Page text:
Playing a determined physical style, the Rangers collected themselves and tied the contest four minutes later on a goal by Erik Christensen which featured a strong cycling of the puck by the visitors for an extended period behind the Sharks net. Christensen, Vinny Prospal, and Marian Gaborik controlled the puck with an impressive cycle, and defenseman Michael Sauer helped keep the cycle going with a smart pinch along the right-wing boards and a deft kick of the puck back behind the net.

From there Prospal feathered a perfect pass to a well-guarded Christensen, and Christensen was able to fire the puck from ten feet out past Niemi for his 10th goal of the season at 16:54. Christensen, who had been scratched the previous two games, was reinserted into the Rangers’ lineup as Sean Avery was scratched for the first time this season, and Tortorella’s decision paid early dividends.

Rangers forward Brian Boyle gives defenseman Michael Sauer a bg pat on the back after Sauer's second goal of the season at 1:16 of Saturday's second period. The goal put the Rangers up 2-1.
“At the end, whether you get in (to the playoffs) or don’t get in, you’re going to look at games like this where we knew where we stood going into the game and knew we had to respond and play well,” said Christensen. “I know we’re trying not to focus on things outside that we can’t control, but they were staring at us right in the face. Carolina lost today. Buffalo lost. We knew these things before we went on the ice. We wanted to answer the bell because our coaching staff was expecting a lot out of us. And we did that.”

Sauer, the defensive-minded defenseman, played a major offensive role again 1:16 into the second when the Rangers secured their first lead of the night. Correctly reading the play, Sauer alertly darted into the slot where Ruslan Fedotenko whipped a pass from the left corner. Sauer settled the puck just long enough for Brian Boyle to set a screen in front of Niemi, and Sauer wristed his second goal of the season -- and first in 40 games -- into the back of the net.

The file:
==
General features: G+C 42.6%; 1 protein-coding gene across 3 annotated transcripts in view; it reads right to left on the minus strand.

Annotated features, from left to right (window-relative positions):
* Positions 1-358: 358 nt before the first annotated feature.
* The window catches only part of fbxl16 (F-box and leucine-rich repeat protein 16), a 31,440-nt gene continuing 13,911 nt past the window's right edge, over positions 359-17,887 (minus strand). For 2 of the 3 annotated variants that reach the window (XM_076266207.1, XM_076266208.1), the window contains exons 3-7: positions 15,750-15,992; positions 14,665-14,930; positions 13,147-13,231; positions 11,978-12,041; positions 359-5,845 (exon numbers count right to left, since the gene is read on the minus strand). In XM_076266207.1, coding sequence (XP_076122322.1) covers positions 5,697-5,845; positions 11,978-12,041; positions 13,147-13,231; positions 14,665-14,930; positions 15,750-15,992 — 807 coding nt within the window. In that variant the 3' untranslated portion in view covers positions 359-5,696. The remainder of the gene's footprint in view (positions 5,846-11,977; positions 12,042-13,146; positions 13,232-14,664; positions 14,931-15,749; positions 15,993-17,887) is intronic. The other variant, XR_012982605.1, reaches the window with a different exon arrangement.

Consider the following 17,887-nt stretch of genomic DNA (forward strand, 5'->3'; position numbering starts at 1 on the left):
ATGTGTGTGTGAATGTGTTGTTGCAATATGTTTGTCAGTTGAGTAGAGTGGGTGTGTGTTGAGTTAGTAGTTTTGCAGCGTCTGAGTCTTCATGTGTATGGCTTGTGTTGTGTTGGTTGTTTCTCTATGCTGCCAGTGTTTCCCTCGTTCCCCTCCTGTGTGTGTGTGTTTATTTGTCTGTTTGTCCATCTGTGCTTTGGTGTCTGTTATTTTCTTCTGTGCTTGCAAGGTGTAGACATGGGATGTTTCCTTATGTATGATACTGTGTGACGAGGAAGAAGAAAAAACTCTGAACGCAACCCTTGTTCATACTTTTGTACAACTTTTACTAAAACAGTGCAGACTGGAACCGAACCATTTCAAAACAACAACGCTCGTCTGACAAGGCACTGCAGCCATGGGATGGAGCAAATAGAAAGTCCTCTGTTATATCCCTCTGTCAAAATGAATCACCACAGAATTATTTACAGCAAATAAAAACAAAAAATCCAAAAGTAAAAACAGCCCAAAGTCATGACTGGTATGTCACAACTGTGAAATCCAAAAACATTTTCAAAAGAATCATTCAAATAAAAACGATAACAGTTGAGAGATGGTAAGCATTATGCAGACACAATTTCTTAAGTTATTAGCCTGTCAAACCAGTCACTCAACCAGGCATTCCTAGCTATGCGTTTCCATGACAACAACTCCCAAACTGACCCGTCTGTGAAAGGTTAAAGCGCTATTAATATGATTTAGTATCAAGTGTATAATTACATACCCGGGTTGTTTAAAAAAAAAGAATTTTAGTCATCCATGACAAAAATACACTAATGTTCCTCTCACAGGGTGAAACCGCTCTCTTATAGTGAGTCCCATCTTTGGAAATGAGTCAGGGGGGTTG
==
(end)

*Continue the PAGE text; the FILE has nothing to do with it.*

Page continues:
Derek Stepan came within inches of staking the Rangers to a two-goal lead with eight minutes to play in the middle stanza, but a great defensive play by San Jose’s Justin Braun negated that.  Stepan’s quick right-wing wrist shot snuck through Niemi’s pads and rolled towards the goal line. But at the last possible second, Braun swept the puck off the goal line and the score remained 2-1.

That clutch play by Braun loomed even larger when San Jose’s Ben Eager -- off yet another deflection -- tied the game at 16:26 of the second. Torrey Mitchell’s left-point slap shot deflected three times -- the last one off Eager’s stick -- to pinball past Lundqvist for the tying goal.

Although San Jose had a clear edge in the play in the third period, the Rangers -- behind Lundqvist’s stellar performance -- were able to find a way to grab both available points, points that were finalized when Dubinsky’s first career shootout goal went into the net.

“We knew how big it was with the other teams that lost tonight and where we’re at in the standings,” said Dubinsky. “It was a huge two points. We understood that we had to get back to who we are against a much better team in San Jose. We had to be that hard-working team that’s tough to play against, and we did that right from the get-go.”

With a split of their West Coast trip, the Rangers now head back home where four of their next five games -- starting with Tuesday’s tilt against the Islanders -- will be played at Madison Square Garden.